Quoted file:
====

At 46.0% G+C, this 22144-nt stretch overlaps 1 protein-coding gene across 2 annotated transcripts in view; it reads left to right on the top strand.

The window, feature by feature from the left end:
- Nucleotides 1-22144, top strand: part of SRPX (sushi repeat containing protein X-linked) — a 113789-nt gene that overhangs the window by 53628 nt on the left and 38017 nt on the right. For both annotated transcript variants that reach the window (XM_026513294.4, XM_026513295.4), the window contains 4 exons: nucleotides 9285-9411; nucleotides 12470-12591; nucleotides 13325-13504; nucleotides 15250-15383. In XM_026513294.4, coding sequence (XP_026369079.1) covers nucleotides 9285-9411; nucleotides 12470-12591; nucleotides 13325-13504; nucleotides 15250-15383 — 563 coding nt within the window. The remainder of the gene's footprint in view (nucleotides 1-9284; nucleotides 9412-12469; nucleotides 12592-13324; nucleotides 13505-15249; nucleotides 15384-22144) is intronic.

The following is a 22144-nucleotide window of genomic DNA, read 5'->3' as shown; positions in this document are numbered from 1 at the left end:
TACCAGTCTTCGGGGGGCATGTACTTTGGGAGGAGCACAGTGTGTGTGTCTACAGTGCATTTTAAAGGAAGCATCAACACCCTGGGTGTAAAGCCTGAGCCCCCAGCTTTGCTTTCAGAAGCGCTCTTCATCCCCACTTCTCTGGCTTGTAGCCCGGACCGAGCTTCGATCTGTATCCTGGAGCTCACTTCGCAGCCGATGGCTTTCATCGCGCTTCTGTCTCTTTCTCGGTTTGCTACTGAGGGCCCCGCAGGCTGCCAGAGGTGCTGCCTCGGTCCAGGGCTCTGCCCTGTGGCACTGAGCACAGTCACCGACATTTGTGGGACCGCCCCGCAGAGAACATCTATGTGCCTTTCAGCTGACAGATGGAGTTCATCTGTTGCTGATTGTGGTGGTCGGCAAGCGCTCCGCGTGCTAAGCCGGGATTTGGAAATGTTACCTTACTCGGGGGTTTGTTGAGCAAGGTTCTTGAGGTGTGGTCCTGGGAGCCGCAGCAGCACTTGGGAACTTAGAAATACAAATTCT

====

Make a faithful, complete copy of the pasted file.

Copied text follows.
At 46.0% G+C, this 22144-nt stretch overlaps 1 protein-coding gene across 2 annotated transcripts in view; it reads left to right on the top strand.

The window, feature by feature from the left end:
- Nucleotides 1-22144, top strand: part of SRPX (sushi repeat containing protein X-linked) — a 113789-nt gene that overhangs the window by 53628 nt on the left and 38017 nt on the right. For both annotated transcript variants that reach the window (XM_026513294.4, XM_026513295.4), the window contains 4 exons: nucleotides 9285-9411; nucleotides 12470-12591; nucleotides 13325-13504; nucleotides 15250-15383. In XM_026513294.4, coding sequence (XP_026369079.1) covers nucleotides 9285-9411; nucleotides 12470-12591; nucleotides 13325-13504; nucleotides 15250-15383 — 563 coding nt within the window. The remainder of the gene's footprint in view (nucleotides 1-9284; nucleotides 9412-12469; nucleotides 12592-13324; nucleotides 13505-15249; nucleotides 15384-22144) is intronic.

The following is a 22144-nucleotide window of genomic DNA, read 5'->3' as shown; positions in this document are numbered from 1 at the left end:
TACCAGTCTTCGGGGGGCATGTACTTTGGGAGGAGCACAGTGTGTGTGTCTACAGTGCATTTTAAAGGAAGCATCAACACCCTGGGTGTAAAGCCTGAGCCCCCAGCTTTGCTTTCAGAAGCGCTCTTCATCCCCACTTCTCTGGCTTGTAGCCCGGACCGAGCTTCGATCTGTATCCTGGAGCTCACTTCGCAGCCGATGGCTTTCATCGCGCTTCTGTCTCTTTCTCGGTTTGCTACTGAGGGCCCCGCAGGCTGCCAGAGGTGCTGCCTCGGTCCAGGGCTCTGCCCTGTGGCACTGAGCACAGTCACCGACATTTGTGGGACCGCCCCGCAGAGAACATCTATGTGCCTTTCAGCTGACAGATGGAGTTCATCTGTTGCTGATTGTGGTGGTCGGCAAGCGCTCCGCGTGCTAAGCCGGGATTTGGAAATGTTACCTTACTCGGGGGTTTGTTGAGCAAGGTTCTTGAGGTGTGGTCCTGGGAGCCGCAGCAGCACTTGGGAACTTAGAAATACAAATTCT